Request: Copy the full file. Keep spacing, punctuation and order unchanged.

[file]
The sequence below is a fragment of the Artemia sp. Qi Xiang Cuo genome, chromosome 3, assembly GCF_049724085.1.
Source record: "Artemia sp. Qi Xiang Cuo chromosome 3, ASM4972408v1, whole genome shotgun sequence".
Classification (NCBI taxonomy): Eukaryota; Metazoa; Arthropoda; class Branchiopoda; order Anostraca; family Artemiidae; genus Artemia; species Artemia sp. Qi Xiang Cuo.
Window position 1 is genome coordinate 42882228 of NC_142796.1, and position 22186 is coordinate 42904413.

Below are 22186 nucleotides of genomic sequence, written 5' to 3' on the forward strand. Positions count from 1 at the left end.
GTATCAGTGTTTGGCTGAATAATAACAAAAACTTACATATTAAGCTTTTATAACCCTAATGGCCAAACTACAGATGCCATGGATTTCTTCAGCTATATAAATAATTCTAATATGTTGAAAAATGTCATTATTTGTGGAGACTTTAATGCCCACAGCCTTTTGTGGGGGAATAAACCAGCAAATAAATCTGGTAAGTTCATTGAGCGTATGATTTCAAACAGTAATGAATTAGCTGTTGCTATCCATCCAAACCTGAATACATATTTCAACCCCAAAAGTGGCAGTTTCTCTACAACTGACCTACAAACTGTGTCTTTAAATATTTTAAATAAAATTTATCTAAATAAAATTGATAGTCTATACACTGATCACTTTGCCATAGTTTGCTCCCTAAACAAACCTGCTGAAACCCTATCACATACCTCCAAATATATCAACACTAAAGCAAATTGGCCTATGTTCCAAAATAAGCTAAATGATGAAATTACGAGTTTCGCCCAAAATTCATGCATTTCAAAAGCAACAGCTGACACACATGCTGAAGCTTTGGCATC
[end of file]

The sequence below is a fragment of the Artemia sp. Qi Xiang Cuo genome, chromosome 3, assembly GCF_049724085.1.
Source record: "Artemia sp. Qi Xiang Cuo chromosome 3, ASM4972408v1, whole genome shotgun sequence".
Classification (NCBI taxonomy): Eukaryota; Metazoa; Arthropoda; class Branchiopoda; order Anostraca; family Artemiidae; genus Artemia; species Artemia sp. Qi Xiang Cuo.
Window position 1 is genome coordinate 42882228 of NC_142796.1, and position 22186 is coordinate 42904413.

Below are 22186 nucleotides of genomic sequence, written 5' to 3' on the forward strand. Positions count from 1 at the left end.
GTATCAGTGTTTGGCTGAATAATAACAAAAACTTACATATTAAGCTTTTATAACCCTAATGGCCAAACTACAGATGCCATGGATTTCTTCAGCTATATAAATAATTCTAATATGTTGAAAAATGTCATTATTTGTGGAGACTTTAATGCCCACAGCCTTTTGTGGGGGAATAAACCAGCAAATAAATCTGGTAAGTTCATTGAGCGTATGATTTCAAACAGTAATGAATTAGCTGTTGCTATCCATCCAAACCTGAATACATATTTCAACCCCAAAAGTGGCAGTTTCTCTACAACTGACCTACAAACTGTGTCTTTAAATATTTTAAATAAAATTTATCTAAATAAAATTGATAGTCTATACACTGATCACTTTGCCATAGTTTGCTCCCTAAACAAACCTGCTGAAACCCTATCACATACCTCCAAATATATCAACACTAAAGCAAATTGGCCTATGTTCCAAAATAAGCTAAATGATGAAATTACGAGTTTCGCCCAAAATTCATGCATTTCAAAAGCAACAGCTGACACACATGCTGAAGCTTTGGCATC